Apparently not too many people move from an ROTC position to an overseas assignment. We've been running into challenges through the entire process. I'm not complaining about specific people as almost everyone has been super helpful. It's just that no one really seems to know exactly what needs to be done and who we're supposed to contact to take care of things.
Normally, a PCSing servicemember lives on or near a military installation with all the offices needed. This is not our situation. We live outside Erie, PA. Our closest military installation is Ft. Drum in upstate New York. Driving there to handle simple paperwork is not preferred. Darrell's brigade is at Ft. Dix, New Jersey, and Cadet Command is in Ft. Knox, Kentucky.
Usually, Darrell would attend a levy briefing that brings all of the people to one location to explain what needs to happen, the paperwork that needs to be submitted, and which offices the paperwork needs to be submitted to. Darrell didn't get a levy briefing.
Each step of the way has been extremely frustrating. Darrell has literally spent hours on the phone, just looking for the name and phone number for the person he needs to talk to. Examples:
* Exceptional Family Member Program - the Army doesn't want to send dependents to a place that cannot support physical, mental, or educational needs. Therefore, all dependents must be screened by an EFMP coordinator. We all went to the doctor and got physicals, filled out some other paperwork, and faxed everything to the EFMP office at Ft. Drum. They looked it over to make sure it was completed correctly, and sent it to an office on Oahu. Since none of us need to be enrolled in the program, the approval came back quickly. This allowed our names to be included on his PCS orders.
* Once we received the orders (which of course required more paperwork to be filled out and sent to his brigade who forwarded it to Cadet Command to actually publish them), we were able to start the household goods moving process. This is now handled almost completely on www.move.mil. However, before you can get started, you have to create an account and get log-in information. But before I could do that, I had to get my laptop set up to use a card reader. That was probably the easiest step in the process. Once we were able to log in, I had to contact their help desk to find out why it wasn't working. Ah, my pop-up blocker was on. Why didn't they say that might be a problem? Ok, fixed that, and ah, there's the screen we need. Filled in all the info, selected the appropriate Ft. Dix office to approve everything, and submitted. Only, wait - they want us to go through Carlisle Barracks? That wasn't a choice. Another few hours on the phone, and Darrell finally gets a name and phone number to someone that listens to our situation and agrees to help us find the right place to send this stuff. Ok, great, there's the right fax number. Signed and sent. Sweet. Still need to verify that the dates we've selected for pack-up and pick-up have been accepted.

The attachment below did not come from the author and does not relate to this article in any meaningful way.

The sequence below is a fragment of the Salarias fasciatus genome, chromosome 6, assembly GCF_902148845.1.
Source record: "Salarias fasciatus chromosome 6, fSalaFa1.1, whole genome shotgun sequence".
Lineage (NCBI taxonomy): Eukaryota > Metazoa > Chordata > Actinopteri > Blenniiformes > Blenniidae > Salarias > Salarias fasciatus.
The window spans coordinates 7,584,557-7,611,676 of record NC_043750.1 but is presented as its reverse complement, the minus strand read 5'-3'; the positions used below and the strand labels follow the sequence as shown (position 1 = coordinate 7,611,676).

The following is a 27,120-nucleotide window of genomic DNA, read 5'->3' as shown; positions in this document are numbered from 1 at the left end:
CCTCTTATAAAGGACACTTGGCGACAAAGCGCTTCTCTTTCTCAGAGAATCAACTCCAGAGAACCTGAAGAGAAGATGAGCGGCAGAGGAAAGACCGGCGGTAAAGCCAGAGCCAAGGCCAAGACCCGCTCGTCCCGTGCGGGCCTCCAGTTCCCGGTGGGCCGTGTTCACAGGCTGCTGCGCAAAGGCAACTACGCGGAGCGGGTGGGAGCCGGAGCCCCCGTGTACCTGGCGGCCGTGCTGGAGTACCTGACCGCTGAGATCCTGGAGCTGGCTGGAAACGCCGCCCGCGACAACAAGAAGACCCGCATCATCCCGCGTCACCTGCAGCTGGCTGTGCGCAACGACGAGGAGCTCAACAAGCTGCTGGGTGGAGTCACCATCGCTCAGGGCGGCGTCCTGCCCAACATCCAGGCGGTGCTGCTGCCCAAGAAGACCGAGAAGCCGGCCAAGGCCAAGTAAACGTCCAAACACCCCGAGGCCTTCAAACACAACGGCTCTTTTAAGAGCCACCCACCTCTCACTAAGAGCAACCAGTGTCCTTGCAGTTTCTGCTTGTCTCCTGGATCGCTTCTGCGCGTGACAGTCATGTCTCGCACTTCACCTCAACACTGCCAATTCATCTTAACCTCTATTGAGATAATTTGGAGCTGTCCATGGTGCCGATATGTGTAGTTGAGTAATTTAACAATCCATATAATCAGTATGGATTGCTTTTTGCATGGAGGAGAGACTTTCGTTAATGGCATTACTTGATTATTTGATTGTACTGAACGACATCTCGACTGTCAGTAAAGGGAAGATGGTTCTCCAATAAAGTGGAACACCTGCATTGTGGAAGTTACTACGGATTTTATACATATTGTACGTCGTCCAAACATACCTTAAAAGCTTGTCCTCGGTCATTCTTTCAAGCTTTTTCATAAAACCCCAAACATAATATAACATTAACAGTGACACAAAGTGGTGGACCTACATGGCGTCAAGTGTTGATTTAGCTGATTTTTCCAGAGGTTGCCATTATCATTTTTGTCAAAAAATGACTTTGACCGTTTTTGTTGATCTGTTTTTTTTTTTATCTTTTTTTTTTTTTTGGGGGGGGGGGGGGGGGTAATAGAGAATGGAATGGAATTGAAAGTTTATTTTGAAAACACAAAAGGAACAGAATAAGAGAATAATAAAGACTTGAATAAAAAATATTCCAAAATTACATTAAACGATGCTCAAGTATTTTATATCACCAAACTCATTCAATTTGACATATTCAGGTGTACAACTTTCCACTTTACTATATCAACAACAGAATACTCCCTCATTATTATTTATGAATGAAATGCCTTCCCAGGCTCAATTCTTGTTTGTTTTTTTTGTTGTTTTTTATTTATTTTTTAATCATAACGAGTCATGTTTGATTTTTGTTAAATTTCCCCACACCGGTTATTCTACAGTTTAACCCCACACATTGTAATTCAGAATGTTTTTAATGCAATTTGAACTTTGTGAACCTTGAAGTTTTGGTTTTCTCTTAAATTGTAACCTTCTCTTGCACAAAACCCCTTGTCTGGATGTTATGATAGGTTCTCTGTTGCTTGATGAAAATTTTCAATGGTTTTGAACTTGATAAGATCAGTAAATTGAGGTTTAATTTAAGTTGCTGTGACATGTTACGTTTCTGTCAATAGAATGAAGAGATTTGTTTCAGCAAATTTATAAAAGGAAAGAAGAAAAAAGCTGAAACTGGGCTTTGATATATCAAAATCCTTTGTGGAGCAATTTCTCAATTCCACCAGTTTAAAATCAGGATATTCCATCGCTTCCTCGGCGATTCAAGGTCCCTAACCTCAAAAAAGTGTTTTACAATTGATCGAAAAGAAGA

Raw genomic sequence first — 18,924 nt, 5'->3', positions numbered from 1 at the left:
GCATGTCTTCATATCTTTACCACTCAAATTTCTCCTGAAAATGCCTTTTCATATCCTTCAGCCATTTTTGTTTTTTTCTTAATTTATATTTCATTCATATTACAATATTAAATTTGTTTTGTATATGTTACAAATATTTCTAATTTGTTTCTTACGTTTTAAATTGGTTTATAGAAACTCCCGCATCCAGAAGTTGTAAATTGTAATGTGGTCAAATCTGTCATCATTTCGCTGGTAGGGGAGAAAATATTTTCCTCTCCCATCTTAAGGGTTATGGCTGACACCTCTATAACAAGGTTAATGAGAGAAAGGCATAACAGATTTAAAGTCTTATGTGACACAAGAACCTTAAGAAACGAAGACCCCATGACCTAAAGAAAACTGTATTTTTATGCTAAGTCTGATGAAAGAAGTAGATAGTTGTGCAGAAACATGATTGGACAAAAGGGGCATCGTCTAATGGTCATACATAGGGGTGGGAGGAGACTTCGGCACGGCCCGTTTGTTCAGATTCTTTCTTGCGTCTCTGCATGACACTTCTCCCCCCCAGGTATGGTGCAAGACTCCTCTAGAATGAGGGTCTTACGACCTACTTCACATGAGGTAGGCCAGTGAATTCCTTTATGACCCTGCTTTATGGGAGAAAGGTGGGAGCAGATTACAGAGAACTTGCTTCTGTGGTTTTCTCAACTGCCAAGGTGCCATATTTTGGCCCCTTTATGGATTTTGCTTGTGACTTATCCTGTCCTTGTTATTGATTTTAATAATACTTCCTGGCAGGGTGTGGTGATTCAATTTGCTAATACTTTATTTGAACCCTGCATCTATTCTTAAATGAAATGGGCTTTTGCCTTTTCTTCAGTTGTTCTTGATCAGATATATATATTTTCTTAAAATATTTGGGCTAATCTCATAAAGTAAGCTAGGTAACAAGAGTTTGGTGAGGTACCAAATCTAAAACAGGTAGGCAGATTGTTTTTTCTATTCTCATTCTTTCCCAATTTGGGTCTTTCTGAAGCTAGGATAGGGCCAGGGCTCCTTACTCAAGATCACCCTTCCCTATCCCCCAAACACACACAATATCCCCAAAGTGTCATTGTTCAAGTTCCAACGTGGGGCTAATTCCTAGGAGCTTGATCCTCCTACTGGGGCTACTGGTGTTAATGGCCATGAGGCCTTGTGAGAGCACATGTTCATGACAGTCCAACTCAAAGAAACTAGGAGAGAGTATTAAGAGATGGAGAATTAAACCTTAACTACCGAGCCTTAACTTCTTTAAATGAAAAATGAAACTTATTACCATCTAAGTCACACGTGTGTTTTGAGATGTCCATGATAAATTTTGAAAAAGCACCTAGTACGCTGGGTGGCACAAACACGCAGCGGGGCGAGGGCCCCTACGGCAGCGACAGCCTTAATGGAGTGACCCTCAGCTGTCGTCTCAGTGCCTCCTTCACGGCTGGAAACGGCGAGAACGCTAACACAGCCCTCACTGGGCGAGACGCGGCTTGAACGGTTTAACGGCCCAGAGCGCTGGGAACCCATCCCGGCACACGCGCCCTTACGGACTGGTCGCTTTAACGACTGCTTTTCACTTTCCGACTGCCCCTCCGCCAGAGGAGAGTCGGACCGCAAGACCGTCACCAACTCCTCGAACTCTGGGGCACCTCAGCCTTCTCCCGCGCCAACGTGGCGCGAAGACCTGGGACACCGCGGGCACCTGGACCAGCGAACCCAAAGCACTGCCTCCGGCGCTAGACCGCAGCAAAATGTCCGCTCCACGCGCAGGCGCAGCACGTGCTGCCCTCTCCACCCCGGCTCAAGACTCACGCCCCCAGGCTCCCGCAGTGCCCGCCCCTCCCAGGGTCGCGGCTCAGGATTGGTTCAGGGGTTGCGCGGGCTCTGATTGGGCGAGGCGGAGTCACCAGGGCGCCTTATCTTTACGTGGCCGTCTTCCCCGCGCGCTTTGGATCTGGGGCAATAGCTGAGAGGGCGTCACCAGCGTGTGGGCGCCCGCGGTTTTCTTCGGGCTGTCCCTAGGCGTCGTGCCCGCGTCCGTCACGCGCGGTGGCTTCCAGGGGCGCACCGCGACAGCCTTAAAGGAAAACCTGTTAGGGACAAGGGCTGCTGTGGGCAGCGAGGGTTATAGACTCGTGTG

* Now we need to move US. The dogs are on our dime, so I won't get into that for now. What the Army would prefer we do is drive our POV (privately owned vehicle) to the nearest Vehicle Processing Center and then fly from the nearest airport to that VPC. Only that's not what we want to do. I haven't seen my California family in a very long time, and since they're in the right direction, and because we want to ship our second POV as inexpensively as possible, we're going to be driving across the country to California, visiting people for a few days, and shipping the Rav4 from the west coast. We're in luck, there's a company that ships from Oakland, great! We happily make plans to ship the car and fly us out of Oakland. Only wait - the Army can't fly us from Oakland because there's no Government VPC there. Urgh. They want us to fly from LA or San Diego. Not interested in that, thanks. It's about the same cost to fly the four of us from OAK to LAX as it is to drive down there, plus two nights at a hotel (because we'd need to drop the car off at the shippers, and there's no way to guarantee we could fly the same day as dropping off the car), yada yada. So, we'll ship the car from OAK (we're paying for this one, so we can ship it from wherever we want), fly from OAK to LAX, get our bags from baggage claim, drop them off at the desk, go through security again, and then fly from LAX to HNL. Yeah, that'll be fun. The finance folks on this end are saying it'll almost all be on us to pay for, but I've been assured by many who've already done it that the Hawaii finance folks will cover the drive expenses. We'll see. Either way, we're doing it the way we want.
* And that's just the big stuff. There's been many other this-and-that paperwork, phone calls, emails, waiting, and frustrations involved. Fortunately, this isn't our first move so we're aware of how it all needs to happen. I can't imagine having to do an OCONUS PCS right out of training!